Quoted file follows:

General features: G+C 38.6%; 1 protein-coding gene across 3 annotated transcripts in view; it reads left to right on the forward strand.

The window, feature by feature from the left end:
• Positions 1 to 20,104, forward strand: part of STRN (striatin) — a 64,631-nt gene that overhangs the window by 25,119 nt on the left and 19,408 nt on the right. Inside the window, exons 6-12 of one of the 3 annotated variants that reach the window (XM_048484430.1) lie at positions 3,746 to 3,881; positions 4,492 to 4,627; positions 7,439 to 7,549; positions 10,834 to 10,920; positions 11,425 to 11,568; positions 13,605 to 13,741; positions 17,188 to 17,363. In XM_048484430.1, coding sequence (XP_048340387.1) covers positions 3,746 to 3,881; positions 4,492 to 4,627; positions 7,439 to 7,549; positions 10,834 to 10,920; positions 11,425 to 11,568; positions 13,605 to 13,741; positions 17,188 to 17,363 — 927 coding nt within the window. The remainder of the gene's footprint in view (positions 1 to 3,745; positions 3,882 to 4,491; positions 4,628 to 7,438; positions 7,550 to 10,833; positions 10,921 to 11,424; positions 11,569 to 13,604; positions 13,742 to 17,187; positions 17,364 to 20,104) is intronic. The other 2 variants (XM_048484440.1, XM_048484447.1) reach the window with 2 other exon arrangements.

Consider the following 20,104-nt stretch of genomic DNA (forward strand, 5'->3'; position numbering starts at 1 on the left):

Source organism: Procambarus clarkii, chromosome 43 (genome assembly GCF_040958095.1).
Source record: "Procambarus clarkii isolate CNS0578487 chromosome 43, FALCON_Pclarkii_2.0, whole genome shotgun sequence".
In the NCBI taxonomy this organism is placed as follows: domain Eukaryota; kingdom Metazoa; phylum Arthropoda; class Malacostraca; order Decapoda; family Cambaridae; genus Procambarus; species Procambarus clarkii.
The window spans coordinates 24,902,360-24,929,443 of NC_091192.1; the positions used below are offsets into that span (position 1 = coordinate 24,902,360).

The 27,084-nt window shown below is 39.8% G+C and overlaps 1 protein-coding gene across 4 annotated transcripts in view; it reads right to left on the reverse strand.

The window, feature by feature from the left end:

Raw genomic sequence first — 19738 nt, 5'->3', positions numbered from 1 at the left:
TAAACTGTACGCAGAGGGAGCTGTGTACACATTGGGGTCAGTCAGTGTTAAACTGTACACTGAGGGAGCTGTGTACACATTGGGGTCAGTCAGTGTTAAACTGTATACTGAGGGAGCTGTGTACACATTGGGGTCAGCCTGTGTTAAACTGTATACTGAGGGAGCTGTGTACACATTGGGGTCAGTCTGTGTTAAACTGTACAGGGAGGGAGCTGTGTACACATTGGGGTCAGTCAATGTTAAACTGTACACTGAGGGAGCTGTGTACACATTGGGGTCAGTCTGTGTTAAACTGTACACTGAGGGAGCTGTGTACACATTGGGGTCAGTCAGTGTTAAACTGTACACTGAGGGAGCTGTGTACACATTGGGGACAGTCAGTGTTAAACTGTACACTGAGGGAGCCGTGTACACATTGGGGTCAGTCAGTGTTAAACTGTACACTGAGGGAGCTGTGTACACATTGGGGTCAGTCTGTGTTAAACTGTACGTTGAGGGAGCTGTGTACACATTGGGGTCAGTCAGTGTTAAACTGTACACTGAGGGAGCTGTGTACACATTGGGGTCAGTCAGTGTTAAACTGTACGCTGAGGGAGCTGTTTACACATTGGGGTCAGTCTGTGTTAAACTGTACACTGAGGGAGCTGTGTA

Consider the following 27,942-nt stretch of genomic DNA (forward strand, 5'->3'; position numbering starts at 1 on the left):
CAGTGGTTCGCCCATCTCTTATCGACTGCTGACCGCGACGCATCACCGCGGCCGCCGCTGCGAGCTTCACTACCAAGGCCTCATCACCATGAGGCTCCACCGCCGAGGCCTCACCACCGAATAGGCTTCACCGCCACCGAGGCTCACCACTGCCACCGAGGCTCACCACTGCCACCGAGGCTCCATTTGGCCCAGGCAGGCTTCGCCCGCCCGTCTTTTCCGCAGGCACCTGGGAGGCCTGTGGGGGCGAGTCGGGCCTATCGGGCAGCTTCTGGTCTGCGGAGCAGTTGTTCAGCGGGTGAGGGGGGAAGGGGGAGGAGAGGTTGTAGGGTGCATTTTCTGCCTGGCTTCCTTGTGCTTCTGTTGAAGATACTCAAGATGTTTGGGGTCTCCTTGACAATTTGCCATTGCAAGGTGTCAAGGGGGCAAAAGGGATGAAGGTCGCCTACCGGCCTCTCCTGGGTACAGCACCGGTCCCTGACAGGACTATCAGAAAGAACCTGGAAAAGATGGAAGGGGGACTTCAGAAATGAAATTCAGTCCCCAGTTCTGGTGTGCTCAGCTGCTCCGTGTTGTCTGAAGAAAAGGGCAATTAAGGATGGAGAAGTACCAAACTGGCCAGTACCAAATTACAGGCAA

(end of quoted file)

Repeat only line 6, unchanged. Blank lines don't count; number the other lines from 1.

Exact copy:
Source record: "Procambarus clarkii isolate CNS0578487 chromosome 43, FALCON_Pclarkii_2.0, whole genome shotgun sequence".